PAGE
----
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Opinions of Thursday, 11 November 2010

Columnist: GNA

ICT, a blessing or curse to children?

(A GNA feature by Clemence Okumah)

Accra, Nov. 11, GNA - The colossal significance of Information and Communication Technology (ICT) in the facilitation of modernity, qualifies the feat to be added to the wonders of the world.

Indeed, ICT has become so synonymous with progress that individuals, organisations, development partners and governments the world over are hugely investing in the provision and acquisition of the facility. Ghana is not left out in the progress march and the evidence of this is clear in the explosion in the use of ICT, and as the youth have particularly become the main users of the facility, with some of them getting addicted to online transactions.

Some children even use handheld devices or cell phones with internet access and seem to be more comfortable in the cyber world. The danger is that they are able to keep their parents or guardians in the dark about their online activities.

Unsolicited e-mails, often called spam, can be more deadly because most times they contain suggestive or blatantly obscene content. Links inside messages may prompt the user including an unsuspecting child to volunteer personal information, which can lead to identity theft. A number of websites, have been exploited by all manner of people to post explicit sex images which expose children to online pornography. Teen gambling is also a common site.

There are the so-called pro-ana web sites that glorify "the anorectic lifestyle."

The hate-mongering sites target minority religious and ethnic groups. Some of these sites teach people how to make bombs, poisonous concoctions and conduct terrorist operations. Depictions of extreme violence and bloody gore scenes are prevalent in online games.

Chat rooms that are electronic space for live text conversation usually focus on a particular subject or interest area and can enable a child to communicate with many individuals whom he or she may have never met but who share common interest.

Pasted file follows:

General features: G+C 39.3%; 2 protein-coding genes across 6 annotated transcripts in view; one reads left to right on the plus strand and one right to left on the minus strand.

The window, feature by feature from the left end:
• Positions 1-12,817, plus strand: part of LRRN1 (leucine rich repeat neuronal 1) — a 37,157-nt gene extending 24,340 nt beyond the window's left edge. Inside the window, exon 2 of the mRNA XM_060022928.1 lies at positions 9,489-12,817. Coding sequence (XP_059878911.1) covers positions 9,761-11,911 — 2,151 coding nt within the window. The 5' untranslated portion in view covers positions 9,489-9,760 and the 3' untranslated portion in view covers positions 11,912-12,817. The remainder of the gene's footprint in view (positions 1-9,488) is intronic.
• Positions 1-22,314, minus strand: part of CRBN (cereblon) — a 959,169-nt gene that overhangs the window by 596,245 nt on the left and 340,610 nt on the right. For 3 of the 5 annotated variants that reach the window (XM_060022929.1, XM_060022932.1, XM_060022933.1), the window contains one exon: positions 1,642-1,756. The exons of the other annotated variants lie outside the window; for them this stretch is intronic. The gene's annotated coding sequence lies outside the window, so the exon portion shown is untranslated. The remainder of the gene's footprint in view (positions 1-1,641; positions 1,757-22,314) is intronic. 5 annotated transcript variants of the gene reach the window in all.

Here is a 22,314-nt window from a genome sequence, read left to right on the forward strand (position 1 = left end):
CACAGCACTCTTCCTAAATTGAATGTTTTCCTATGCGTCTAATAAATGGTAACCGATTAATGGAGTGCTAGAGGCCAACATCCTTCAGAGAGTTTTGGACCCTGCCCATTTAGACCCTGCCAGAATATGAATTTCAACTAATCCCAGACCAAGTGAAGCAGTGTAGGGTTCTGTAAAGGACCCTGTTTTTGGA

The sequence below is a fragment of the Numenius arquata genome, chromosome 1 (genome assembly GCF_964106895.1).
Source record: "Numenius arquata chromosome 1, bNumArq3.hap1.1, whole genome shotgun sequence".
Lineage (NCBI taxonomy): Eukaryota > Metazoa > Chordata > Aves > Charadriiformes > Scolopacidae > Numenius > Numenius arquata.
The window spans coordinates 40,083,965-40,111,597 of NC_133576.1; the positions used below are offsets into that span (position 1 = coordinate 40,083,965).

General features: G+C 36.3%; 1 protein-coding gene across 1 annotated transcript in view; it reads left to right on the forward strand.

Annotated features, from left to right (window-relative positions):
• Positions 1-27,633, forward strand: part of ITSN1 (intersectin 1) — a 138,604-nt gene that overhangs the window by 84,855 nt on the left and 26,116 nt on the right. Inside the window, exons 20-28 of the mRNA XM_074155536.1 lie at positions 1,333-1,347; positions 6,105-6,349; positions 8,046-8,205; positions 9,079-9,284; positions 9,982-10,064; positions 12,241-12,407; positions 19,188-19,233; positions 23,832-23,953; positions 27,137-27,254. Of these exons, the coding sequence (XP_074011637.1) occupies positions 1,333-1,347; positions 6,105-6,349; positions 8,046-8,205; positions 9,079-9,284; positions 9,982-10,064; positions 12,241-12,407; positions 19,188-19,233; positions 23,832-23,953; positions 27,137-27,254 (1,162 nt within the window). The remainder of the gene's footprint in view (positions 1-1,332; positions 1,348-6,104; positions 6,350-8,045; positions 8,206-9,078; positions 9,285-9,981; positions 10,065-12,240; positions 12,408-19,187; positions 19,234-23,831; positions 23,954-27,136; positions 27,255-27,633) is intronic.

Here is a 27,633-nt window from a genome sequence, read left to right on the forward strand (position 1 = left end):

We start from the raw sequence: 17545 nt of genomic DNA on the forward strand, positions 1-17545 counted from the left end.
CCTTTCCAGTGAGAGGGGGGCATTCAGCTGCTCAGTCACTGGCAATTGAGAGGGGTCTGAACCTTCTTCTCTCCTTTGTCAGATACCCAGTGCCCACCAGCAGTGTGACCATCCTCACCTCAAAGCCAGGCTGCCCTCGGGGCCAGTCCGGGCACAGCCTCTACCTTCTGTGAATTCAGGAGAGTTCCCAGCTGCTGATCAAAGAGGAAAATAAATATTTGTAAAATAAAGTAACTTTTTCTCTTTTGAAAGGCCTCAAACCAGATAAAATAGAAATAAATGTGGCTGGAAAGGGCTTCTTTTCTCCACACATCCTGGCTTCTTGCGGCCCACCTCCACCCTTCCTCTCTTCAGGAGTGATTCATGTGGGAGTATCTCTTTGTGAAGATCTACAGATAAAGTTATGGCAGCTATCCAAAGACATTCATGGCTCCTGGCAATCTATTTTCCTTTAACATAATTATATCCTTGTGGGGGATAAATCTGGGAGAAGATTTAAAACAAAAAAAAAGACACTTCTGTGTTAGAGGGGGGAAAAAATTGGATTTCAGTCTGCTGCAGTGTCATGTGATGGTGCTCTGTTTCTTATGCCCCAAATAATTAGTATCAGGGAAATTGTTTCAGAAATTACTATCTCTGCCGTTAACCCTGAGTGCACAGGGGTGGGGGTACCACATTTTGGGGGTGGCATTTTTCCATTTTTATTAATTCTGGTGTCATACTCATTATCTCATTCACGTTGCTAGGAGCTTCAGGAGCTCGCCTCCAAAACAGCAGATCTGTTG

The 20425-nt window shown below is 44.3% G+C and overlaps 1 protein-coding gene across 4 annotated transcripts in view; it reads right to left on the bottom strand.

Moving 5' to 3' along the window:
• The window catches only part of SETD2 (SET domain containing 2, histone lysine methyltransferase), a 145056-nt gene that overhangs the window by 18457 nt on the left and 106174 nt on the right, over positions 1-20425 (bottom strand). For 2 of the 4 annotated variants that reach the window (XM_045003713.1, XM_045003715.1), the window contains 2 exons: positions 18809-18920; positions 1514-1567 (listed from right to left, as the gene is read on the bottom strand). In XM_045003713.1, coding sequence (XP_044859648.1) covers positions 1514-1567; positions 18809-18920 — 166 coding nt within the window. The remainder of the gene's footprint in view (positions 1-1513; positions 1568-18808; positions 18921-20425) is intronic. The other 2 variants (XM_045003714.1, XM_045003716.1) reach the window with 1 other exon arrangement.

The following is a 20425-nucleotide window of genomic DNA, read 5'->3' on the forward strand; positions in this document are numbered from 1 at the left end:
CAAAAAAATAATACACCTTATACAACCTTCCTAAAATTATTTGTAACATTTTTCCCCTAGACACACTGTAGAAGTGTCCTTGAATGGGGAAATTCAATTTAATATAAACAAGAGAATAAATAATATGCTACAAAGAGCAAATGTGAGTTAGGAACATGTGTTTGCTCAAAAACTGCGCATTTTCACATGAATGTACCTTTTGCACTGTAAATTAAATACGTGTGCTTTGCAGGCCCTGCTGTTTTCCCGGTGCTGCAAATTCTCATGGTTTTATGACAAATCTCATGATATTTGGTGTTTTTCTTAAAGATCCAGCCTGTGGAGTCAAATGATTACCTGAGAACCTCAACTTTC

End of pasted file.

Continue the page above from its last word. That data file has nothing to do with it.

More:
Predators commonly frequent chat rooms, hoping to lure a child into an online or even a face-to-face sexual encounter. Chat rooms are now becoming land mines that can easily explode under the feet of children. This was depicted by one of the authors of the book: "What in the world Are Your Kids Doing Online?" which researched Internet safety. As part of the study, she posed online as a 12-year-old and almost immediately, she was invited by someone into a private chat room.

She claimed she didn't know how to get into it, and her helpful new friend walked her through the process. Then he wanted to know if she wanted to have online sex.

Instant messages, live text conversations between two or more individuals can allow a user to choose which of his friends he or she will converse with, selecting from a contact list created.

This affects academic work because it can distract a child from studying or engage in activities that require concentration. Bogging, which is online diaries, gives the youth the opportunity to write about their thoughts, passions, and activities. Most blogs allow space for readers to leave comments and many children are thrilled to know that someone has responded to their writing. The facility is open to the public and some youth are likely to carelessly reveal information that can be used to identify their family, school or home address. More MI